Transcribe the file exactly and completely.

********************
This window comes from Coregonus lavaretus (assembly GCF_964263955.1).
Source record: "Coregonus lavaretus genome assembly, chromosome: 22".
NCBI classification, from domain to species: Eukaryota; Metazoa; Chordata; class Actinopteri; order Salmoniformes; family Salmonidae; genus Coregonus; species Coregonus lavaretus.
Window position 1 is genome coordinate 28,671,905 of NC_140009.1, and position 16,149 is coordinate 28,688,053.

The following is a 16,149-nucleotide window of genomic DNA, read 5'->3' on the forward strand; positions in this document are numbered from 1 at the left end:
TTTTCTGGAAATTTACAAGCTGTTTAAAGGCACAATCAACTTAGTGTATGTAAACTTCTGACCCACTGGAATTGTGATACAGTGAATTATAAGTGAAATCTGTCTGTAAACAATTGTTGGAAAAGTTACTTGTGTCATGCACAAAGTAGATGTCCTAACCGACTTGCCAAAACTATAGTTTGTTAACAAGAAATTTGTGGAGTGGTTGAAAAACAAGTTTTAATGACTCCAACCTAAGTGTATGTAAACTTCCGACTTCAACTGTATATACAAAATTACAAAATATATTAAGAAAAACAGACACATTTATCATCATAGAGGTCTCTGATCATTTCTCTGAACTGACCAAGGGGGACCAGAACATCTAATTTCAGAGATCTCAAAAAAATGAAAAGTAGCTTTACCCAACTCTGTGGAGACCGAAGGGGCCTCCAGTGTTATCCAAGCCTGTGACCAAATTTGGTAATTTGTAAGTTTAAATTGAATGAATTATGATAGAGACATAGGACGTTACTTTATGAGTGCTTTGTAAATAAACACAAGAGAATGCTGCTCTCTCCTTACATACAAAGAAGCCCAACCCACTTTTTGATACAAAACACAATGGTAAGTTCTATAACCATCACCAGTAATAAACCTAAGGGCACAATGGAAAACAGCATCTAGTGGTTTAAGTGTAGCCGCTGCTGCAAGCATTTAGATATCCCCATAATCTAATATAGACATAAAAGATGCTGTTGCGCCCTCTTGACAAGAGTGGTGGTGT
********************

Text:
This window comes from Coregonus lavaretus (assembly GCF_964263955.1).
Source record: "Coregonus lavaretus genome assembly, chromosome: 22".
NCBI classification, from domain to species: Eukaryota; Metazoa; Chordata; class Actinopteri; order Salmoniformes; family Salmonidae; genus Coregonus; species Coregonus lavaretus.
Window position 1 is genome coordinate 28,671,905 of NC_140009.1, and position 16,149 is coordinate 28,688,053.

The following is a 16,149-nucleotide window of genomic DNA, read 5'->3' on the forward strand; positions in this document are numbered from 1 at the left end:
TTTTCTGGAAATTTACAAGCTGTTTAAAGGCACAATCAACTTAGTGTATGTAAACTTCTGACCCACTGGAATTGTGATACAGTGAATTATAAGTGAAATCTGTCTGTAAACAATTGTTGGAAAAGTTACTTGTGTCATGCACAAAGTAGATGTCCTAACCGACTTGCCAAAACTATAGTTTGTTAACAAGAAATTTGTGGAGTGGTTGAAAAACAAGTTTTAATGACTCCAACCTAAGTGTATGTAAACTTCCGACTTCAACTGTATATACAAAATTACAAAATATATTAAGAAAAACAGACACATTTATCATCATAGAGGTCTCTGATCATTTCTCTGAACTGACCAAGGGGGACCAGAACATCTAATTTCAGAGATCTCAAAAAAATGAAAAGTAGCTTTACCCAACTCTGTGGAGACCGAAGGGGCCTCCAGTGTTATCCAAGCCTGTGACCAAATTTGGTAATTTGTAAGTTTAAATTGAATGAATTATGATAGAGACATAGGACGTTACTTTATGAGTGCTTTGTAAATAAACACAAGAGAATGCTGCTCTCTCCTTACATACAAAGAAGCCCAACCCACTTTTTGATACAAAACACAATGGTAAGTTCTATAACCATCACCAGTAATAAACCTAAGGGCACAATGGAAAACAGCATCTAGTGGTTTAAGTGTAGCCGCTGCTGCAAGCATTTAGATATCCCCATAATCTAATATAGACATAAAAGATGCTGTTGCGCCCTCTTGACAAGAGTGGTGGTGT